Likewise, people who indicated higher levels of “dream recall” were also more likely to report having had useful dreams.

Interestingly, variables such as age, gender, and education played only a very small role on the results.

Dream interpretation: where do dreams come in handy?

Among the 62% of respondents who reported having had helpful dreams, the most frequently-cited area of help was in assisting with creative tasks.

This was followed close behind by emotional problem-solving, with “providing personal insight” coming in third.

For example, some participants said their dreams had “told” them they were more worried about something than they had been aware of.

Important decisions: from pregnancy dreams to secret love

Just under 9% of the respondents reported having had a dream that influenced an “important decision” in their lives.

As mentioned above, examples provided by the questionnaire included leaving a job, buying a house, leaving a partner, or choosing a new direction in life. 

But participants could also fill in their own answers about major decisions that their dreams had influenced.

Examples included starting therapy, choosing the day for their upcoming Caesarean section, and realizing that they were secretly in love.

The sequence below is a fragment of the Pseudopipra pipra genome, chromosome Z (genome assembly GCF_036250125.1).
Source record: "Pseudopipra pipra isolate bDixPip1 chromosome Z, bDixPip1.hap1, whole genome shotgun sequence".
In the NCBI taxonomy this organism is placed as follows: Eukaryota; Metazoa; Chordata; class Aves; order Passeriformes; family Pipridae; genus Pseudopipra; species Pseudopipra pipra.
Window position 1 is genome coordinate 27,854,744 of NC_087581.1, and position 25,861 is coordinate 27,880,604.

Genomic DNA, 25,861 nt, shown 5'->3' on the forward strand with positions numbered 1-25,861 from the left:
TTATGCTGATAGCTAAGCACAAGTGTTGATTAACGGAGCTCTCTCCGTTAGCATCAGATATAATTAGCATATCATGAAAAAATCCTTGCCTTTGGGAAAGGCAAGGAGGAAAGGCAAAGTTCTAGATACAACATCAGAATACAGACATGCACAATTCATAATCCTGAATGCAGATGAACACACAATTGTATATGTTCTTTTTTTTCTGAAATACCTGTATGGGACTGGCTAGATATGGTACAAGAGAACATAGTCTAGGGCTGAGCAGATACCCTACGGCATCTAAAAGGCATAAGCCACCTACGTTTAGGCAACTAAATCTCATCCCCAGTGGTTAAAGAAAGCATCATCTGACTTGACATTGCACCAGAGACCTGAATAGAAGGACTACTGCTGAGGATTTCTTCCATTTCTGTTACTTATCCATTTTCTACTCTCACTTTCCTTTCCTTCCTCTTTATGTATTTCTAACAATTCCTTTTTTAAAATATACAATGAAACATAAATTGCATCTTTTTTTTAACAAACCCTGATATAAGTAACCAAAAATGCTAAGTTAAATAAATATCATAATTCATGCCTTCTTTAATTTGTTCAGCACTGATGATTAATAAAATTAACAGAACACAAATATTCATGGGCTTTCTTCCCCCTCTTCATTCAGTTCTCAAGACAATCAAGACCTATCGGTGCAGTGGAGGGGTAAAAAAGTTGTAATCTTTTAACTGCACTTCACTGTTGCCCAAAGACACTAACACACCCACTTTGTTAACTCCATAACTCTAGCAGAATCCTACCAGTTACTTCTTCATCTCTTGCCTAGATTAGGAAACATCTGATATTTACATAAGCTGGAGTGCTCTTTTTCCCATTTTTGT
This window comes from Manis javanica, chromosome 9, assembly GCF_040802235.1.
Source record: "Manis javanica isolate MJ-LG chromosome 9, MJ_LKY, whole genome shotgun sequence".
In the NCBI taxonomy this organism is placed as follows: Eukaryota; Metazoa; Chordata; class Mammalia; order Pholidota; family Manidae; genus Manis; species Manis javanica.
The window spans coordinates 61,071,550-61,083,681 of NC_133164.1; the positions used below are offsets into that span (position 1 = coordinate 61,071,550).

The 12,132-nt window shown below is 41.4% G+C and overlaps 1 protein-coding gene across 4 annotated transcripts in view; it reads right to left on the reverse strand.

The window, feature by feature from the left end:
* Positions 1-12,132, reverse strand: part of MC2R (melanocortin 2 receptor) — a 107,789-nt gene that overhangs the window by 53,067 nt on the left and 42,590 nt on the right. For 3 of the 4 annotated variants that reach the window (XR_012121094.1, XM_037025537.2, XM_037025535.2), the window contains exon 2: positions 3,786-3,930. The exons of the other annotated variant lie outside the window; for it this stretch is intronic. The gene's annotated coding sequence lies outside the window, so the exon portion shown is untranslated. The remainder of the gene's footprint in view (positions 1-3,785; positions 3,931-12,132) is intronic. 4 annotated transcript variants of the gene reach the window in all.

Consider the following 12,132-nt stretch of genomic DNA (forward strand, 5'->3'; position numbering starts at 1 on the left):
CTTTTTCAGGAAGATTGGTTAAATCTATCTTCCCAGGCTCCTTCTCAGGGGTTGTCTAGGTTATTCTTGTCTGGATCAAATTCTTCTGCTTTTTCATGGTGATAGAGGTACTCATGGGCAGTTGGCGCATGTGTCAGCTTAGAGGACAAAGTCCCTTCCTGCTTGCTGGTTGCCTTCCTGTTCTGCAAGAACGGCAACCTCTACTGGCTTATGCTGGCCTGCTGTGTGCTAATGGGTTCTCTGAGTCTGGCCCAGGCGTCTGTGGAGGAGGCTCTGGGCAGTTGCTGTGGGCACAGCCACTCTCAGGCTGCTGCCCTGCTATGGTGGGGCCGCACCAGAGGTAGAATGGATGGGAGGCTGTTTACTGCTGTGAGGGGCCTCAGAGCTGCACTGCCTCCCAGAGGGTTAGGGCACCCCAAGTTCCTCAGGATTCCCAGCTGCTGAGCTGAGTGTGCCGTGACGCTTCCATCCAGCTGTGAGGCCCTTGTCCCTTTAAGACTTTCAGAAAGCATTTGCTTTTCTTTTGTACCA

Other dream-inspired changes that the participants mentioned included dealing with mourning or sorrow, realizing an unmet need, gaining a better understanding of other people, giving up unhealthy lifestyle behaviors, and becoming aware of previously unknown dangers.

Dreamers with “thin boundaries” are extra sensitive

Of course, other variables that the study did not investigate might influence the results.

The authors suggest that so-called “thin boundaries” might make people more sensitive to the influence of dreams. 

People with “thin boundaries” tend to score higher on measures of sensitivity, creativity, open-mindedness, and vulnerability.

They are also more likely to confuse fantasy with reality, and tend to enter into relationships quickly.

Past research has indicated that people with thin boundaries also report more frequent dream recall, have more intense dreams, and are more likely to have had recurring nightmares during childhood.

These factors might also influence their willingness to “listen” to their dreams.

Dream images can lead to actual changes

The findings of this study represent “huge potential for a major part of the general population,” the dream researchers write, “in terms of using their nightly dreams for solving waking life problems to a much greater extent.”

The authors suggest that future research might actively attempt to increase positive attitudes towards dreams via education or training, so as to gauge whether doing so increases people’s likelihood of experiencing helpful dreams.

Study: Conscious Use of Dreams in Waking Life (Nontherapy Setting) for Decision-Making, Problem-Solving, Attitude Formation, and Behavioral Change
Authors: Michael Rohde Olsen, Michael Schredl, Ingegerd Carlsson
Published in: Dreaming
Publication date: September 24, 2020
DOI: https://doi.org/10.1037/drm0000138
Photo: by Bruce Christianson via Unsplash